Oren: And like, the age group that you’re working at is perfect for podcasting, I think.
Kristin: It totally is, you know? I really think that those four-year-olds are really gonna understand the whole podcasting idea.
Oren: Yeah, they are tearing up the podcasts.
Kristin: They really are. [laughter]
Oren: So, Chris, what are we talking about today? I forgot.
Chris: Chapters. What are they even good for?
Oren: Uh, absolutely nothing. [Chris and Kristin laugh]
Kristin: I have a slight disagreement on that. [Kristin and Chris laugh]
Oren: Okay, guys, I gotta read you this quote that I got, from my man Terry Pratchett, who is probably my favorite author, so, even though this quote makes no sense, I am obligated to agree with it, because he’s my favorite author. [Chris and Kristin laugh] Cause, he doesn’t use chapters in most of his books; he started using them eventually, but for the most part, he doesn’t use chapters in his Discworld books.
Chris: We might want to define what a chapter is, cause I think- some authors, like Pratchett, just have- what they have is scene breaks, really. But they don’t ever group them together. I feel like what distinguishes a chapter is- I mean, they can be of very different lengths, but it’s usually more than one scene, and they have a bigger break with a title.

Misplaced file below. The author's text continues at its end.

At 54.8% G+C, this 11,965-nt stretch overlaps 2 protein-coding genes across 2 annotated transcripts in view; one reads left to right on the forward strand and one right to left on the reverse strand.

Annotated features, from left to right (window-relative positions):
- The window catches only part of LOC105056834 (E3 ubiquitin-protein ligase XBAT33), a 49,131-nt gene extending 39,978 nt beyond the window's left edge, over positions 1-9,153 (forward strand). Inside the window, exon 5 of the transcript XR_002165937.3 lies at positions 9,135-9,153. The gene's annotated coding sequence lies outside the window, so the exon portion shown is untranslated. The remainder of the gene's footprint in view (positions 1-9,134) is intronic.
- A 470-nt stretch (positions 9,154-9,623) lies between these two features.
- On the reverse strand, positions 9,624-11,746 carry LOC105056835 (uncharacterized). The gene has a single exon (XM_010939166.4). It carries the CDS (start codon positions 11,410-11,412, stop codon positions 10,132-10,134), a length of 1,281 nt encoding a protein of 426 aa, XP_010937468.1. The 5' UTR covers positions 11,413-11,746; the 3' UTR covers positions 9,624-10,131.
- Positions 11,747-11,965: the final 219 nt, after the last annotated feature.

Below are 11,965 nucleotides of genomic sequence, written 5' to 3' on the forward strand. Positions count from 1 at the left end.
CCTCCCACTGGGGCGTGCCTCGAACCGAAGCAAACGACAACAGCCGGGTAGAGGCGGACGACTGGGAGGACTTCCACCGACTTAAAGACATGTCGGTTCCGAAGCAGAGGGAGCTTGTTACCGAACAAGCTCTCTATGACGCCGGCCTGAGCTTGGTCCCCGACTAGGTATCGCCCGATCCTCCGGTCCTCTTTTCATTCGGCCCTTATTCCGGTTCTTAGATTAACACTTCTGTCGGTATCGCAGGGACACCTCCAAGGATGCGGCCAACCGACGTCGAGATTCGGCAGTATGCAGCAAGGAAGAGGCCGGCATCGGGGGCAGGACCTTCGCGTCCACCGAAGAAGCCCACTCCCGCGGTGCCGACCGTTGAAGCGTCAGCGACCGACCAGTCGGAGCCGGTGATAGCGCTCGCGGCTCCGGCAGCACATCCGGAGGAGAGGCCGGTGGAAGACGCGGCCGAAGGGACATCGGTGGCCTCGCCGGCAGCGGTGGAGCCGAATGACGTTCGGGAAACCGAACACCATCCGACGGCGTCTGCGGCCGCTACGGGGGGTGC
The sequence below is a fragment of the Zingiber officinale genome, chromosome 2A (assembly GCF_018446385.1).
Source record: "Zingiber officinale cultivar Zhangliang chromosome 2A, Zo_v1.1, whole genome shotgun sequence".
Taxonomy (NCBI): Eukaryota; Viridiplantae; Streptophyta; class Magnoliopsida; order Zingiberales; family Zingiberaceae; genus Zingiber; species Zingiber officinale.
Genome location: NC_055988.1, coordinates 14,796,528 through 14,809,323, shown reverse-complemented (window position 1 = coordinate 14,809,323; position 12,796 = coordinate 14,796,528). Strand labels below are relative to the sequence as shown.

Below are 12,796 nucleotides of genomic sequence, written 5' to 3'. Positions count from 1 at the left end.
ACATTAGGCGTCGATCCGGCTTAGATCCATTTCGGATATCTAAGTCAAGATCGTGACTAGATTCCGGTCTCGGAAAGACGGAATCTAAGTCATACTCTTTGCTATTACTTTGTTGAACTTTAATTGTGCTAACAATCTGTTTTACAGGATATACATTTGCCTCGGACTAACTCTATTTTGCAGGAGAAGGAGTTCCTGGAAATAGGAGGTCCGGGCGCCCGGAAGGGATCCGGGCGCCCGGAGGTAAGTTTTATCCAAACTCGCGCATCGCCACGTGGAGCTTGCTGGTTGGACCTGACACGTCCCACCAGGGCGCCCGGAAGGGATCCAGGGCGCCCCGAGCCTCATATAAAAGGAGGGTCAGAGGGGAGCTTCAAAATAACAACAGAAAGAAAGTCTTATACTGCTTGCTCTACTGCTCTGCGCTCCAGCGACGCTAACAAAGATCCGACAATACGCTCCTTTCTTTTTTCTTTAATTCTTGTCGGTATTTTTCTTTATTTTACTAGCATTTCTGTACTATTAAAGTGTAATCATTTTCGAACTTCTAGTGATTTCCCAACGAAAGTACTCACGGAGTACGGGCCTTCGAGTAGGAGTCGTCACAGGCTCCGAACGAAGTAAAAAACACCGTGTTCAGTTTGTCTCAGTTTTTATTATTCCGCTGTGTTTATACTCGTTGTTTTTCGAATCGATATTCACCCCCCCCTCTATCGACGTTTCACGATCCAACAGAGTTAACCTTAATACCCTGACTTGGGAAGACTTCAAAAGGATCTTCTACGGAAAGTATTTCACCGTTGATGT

Oren: Yeah, I think.
Kristin: Yes. I would agree with that.
Oren: Okay, so, this is why- he was asked why he doesn’t use chapter breaks, and he says: “Life doesn’t happen in chapters — at least, not regular ones. Nor do movies. Homer didn’t write in chapters. I can see what their purpose is in children’s books (“I’ll read to the end of the chapter, and then you must go to sleep”) but I’m blessed if I know what function they serve in books for adults.” [laughter]
Chris: By the way, Kristin, is the ‘I will read to the end of this chapter, then you must go to sleep,’ is that something you use with kids? Is that something you do?
Kristin: Yes. [laughter] It is also something I use with myself; so, it’s actually a personal sort of, like, timeframe, cause especially if I’m reading late at night, and I’m like, ‘oh hey, I can finish this chapter and then go to bed,’ it gives me an endpoint, where it’s like, ‘okay, at the end of this, I have to be done.’ [Kristin and Chris laugh]